INTERNET NEUTRALITY was dealt a blow today in the United States when an appeals court ruled that traffic shaping is not illegal under US law.
American telecoms carrier Verizon pursued a successful appeal claiming that the Federal Communications Commission (FCC), the American government body broadly equivalent to Ofcom in the UK, did not have the authority to forbid prioritisation of different types of internet traffic.
The Federal Court of Appeals for the District of Columbia in Washington, DC ruled that the internet constitutes an "information service" rather than a "telecommunications service" and therefore the FCC could not enforce the rules it has in place to govern the practices of telecoms companies with respect to internet services.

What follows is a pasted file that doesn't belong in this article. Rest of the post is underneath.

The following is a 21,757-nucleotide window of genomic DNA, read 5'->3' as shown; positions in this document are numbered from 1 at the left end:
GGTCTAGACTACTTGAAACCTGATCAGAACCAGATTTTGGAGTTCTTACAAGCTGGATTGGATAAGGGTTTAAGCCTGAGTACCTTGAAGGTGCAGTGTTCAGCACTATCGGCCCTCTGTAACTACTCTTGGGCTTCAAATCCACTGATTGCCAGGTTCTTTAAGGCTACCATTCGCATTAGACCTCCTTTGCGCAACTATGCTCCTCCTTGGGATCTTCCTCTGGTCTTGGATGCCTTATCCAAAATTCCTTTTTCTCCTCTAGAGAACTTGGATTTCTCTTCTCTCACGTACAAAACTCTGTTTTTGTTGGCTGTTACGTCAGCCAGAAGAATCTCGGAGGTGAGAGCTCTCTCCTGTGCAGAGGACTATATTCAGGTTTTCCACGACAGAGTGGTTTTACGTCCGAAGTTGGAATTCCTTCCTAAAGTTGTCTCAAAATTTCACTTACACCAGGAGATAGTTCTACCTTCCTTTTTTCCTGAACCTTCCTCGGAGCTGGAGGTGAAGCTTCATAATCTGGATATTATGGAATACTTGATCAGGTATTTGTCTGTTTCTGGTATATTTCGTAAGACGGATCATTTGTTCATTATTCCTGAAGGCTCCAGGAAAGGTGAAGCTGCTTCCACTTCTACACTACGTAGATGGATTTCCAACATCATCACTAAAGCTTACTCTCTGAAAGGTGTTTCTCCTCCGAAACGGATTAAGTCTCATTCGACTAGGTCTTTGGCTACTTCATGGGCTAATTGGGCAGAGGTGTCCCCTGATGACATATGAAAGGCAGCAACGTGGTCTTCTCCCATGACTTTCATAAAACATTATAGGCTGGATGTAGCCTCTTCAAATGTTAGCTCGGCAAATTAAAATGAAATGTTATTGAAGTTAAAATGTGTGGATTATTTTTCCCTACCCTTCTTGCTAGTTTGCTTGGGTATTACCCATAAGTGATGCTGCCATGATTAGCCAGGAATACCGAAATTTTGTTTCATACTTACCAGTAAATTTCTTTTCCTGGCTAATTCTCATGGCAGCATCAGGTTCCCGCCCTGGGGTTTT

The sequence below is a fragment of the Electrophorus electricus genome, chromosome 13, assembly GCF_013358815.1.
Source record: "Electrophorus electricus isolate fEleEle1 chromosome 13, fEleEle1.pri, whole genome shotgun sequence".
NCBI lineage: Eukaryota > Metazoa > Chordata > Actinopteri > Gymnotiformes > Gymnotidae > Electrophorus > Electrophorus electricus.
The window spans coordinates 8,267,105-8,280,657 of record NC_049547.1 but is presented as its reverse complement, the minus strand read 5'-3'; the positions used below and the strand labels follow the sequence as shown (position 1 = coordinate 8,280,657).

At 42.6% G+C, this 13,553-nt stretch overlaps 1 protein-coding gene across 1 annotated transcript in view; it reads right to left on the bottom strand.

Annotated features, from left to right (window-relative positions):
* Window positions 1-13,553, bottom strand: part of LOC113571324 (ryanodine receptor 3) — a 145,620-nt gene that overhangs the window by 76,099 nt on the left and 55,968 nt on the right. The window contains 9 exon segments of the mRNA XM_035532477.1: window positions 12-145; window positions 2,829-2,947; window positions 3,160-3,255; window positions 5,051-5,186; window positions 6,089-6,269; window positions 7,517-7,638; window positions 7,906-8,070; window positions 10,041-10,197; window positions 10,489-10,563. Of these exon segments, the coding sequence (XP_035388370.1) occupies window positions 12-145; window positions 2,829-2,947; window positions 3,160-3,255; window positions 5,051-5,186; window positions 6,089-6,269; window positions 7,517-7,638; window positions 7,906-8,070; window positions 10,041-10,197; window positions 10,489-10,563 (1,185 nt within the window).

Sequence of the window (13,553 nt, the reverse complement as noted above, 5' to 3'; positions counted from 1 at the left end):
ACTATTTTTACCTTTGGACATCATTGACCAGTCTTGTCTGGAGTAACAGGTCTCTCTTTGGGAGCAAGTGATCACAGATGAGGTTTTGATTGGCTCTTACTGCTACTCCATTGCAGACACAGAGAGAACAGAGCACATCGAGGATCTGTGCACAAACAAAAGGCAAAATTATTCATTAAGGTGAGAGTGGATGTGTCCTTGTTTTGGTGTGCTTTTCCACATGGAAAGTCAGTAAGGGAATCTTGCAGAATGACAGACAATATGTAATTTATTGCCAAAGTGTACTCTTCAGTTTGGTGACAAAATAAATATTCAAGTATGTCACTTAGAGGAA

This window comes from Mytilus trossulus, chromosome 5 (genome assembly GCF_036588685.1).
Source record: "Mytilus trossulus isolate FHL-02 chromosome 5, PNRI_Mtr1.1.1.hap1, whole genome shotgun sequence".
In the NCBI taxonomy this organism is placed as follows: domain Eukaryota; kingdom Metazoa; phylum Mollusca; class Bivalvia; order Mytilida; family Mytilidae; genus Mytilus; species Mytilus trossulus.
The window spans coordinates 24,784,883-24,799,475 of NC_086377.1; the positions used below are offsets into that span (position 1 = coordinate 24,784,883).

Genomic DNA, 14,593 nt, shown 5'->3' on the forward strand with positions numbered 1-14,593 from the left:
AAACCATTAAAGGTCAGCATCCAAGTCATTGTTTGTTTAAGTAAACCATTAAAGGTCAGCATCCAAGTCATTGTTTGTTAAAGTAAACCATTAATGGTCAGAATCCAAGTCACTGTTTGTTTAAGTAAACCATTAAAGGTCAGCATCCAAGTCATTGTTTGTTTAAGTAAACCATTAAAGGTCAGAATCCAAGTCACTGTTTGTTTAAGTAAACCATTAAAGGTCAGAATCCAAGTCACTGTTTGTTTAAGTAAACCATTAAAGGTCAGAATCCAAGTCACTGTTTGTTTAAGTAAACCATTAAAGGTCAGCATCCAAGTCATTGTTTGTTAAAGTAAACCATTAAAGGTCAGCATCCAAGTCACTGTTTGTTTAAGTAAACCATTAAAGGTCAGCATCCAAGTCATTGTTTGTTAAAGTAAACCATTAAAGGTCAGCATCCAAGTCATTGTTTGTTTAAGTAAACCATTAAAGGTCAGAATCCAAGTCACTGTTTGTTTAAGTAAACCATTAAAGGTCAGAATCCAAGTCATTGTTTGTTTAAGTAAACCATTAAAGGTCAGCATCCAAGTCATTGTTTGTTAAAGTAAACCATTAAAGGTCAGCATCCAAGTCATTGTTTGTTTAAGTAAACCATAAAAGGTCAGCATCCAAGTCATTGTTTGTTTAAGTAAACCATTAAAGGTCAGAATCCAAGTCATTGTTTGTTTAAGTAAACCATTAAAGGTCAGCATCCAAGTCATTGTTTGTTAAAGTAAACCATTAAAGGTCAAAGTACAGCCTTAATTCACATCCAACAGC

The Obama administration has been a vocal supporter of the concept of equal internet access that is called "net neutrality", and US President Obama pledged to protect it in his election campaigns.
More embarrassingly, the FCC produced a document called the Open Internet Order of 2010, which contained regulations designed to avoid controversy between those for and against net neutrality.
If the appellate court's decision is upheld, it could pave the way for internet service providers (ISPs) offering priority internet traffic at a premium. With the major streaming services Netflix and Amazon Prime both pledging 4K programming in the coming year, one example might be offers by large telecoms carriers and ISPs to provide preferential handling for those high bandwidth services at higher prices.
The FCC has yet to announce its next move, but said that it has not ruled out an appeal. µ